It’s all about Barbecue…
I’m Malcom Reed and these are my barbecue recipes, how-to videos, techniques and tips for grilling and smoking mouth-watering barbecue.
About Malcom Reed
I am a professional Barbecue’er. I’ve cooked the competition barbecue circuit since 2001 with my team, Killer Hogs… and we’re still going strong. Along with my brother, Waylon Reed, we cook over 20 professional barbecue contests a year.
I have a passion for barbecue and cooking really good food. I’ve been a student of barbecue all my life and I always want to learn more. And I like to share my recipes too… that’s how this whole thing all got started.
So jump right in and check out some of the recipes and the videos here at HowToBBQRight.
Plus you’ll also find smoking and grilling tips, articles on meat selection and butchers, even advice on buying smokers. I try to cover it all… and I put out new recipes and videos every week. You might as well just go ahead and bookmark us.
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You can’t talk about Barbecue without talking about smoke
Ever had BBQ that tastes bitter? Or looks way too dark?
One big mistake when BBQing is to add smoke through the entire cooking process. If you add too much smoke, you’re not going to get the best ‘que possible.
It’s easy to avoid this; you just have to understand how the meat takes on that smoky flavor…
When you first place a cut of meat on a hot grill, the “pores” of the meat are essentially open. But when the surface of your meat reaches a specific temperature – around 145 internal – it begins to brown (and those pores start to close). This is called the Maillard reaction (or the browning reaction). This is what gives you the brown color on the outside, this is what creates your bark and this reaction gives you a LOT of flavor.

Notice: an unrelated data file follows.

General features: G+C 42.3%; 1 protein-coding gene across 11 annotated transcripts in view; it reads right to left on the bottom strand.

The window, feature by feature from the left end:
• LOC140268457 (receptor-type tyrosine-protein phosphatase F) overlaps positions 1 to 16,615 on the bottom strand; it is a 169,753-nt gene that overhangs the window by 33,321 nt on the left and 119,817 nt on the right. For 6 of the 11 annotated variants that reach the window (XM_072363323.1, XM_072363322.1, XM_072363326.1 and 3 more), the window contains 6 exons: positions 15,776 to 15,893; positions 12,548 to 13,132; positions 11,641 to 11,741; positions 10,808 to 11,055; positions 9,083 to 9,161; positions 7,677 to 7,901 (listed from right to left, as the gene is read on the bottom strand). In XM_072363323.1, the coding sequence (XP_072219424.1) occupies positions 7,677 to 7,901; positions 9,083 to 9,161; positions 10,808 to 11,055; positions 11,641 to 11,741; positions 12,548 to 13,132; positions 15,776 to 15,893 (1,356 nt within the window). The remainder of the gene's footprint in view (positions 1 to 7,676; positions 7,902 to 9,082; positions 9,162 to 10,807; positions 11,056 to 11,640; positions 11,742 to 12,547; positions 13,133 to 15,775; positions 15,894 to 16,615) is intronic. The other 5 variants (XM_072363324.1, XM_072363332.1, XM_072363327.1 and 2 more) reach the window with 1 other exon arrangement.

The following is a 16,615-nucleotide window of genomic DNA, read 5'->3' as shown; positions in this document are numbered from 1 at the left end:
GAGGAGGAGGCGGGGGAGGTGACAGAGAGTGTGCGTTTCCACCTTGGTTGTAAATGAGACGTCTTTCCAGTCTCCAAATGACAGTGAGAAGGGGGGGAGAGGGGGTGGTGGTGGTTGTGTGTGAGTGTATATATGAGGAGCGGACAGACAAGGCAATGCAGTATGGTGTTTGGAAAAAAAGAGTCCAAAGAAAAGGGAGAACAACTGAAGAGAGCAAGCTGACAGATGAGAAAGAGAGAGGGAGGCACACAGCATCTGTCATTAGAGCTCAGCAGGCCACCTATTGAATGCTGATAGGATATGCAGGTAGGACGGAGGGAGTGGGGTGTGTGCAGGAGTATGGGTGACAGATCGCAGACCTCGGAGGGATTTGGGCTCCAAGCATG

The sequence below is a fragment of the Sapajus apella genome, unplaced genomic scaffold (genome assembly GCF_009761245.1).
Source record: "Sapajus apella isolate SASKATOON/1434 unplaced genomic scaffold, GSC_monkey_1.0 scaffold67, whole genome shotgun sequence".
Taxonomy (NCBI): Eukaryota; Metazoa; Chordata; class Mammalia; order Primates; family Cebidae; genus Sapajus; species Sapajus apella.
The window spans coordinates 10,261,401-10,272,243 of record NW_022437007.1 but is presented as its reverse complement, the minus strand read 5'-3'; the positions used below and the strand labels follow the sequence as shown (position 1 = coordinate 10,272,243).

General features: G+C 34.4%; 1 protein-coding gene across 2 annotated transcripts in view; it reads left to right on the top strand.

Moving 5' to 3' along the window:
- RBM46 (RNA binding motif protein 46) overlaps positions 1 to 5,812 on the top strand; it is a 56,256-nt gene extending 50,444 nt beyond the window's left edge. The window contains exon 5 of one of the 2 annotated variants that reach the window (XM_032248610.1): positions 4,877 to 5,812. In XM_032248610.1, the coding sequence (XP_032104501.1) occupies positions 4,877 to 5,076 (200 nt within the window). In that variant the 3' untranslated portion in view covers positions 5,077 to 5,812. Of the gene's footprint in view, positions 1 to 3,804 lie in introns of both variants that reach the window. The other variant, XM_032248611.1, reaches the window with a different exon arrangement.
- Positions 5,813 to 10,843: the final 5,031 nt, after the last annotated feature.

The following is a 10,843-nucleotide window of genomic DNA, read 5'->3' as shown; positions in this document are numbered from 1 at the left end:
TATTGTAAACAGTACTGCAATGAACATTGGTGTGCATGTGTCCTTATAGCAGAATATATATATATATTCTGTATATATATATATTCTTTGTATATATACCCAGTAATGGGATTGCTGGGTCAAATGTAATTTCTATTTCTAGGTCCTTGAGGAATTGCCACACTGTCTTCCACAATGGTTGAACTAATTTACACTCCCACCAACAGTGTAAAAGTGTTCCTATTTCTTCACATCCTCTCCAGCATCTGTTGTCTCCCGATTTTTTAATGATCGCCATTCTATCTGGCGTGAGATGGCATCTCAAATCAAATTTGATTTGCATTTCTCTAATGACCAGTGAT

If you threw a steak on a hot grill, you would have this reaction almost instantly… but when you smoking low n’ slow it takes a while and gives you a chance to add a rich, smoky flavor to the meat.
Once the browning process occurs, you can’t get anymore smoke into the meat – that part of the cooking process is over. I don’t care who you are; it’s just not going to happen. All you can do now is add smoke to your bark… and too much smoke on your bark is going to give your BBQ a very bitter taste and a black color.
A lot of people will taste badly cooked BBQ and think that they can taste lighter fluid… but really it’s just the bitterness they taste caused from too much smoke.
For the perfect smoked flavor, you smoke meat from the time it goes on the grill until the internal temperature reaches 145F. Then just remove the wood – or let it finish burning – and continue to breakdown and cook the meat with a clean-burning charcoal.
This is how you get the maximum amount of smoke flavor inside our meat without making any part bitter.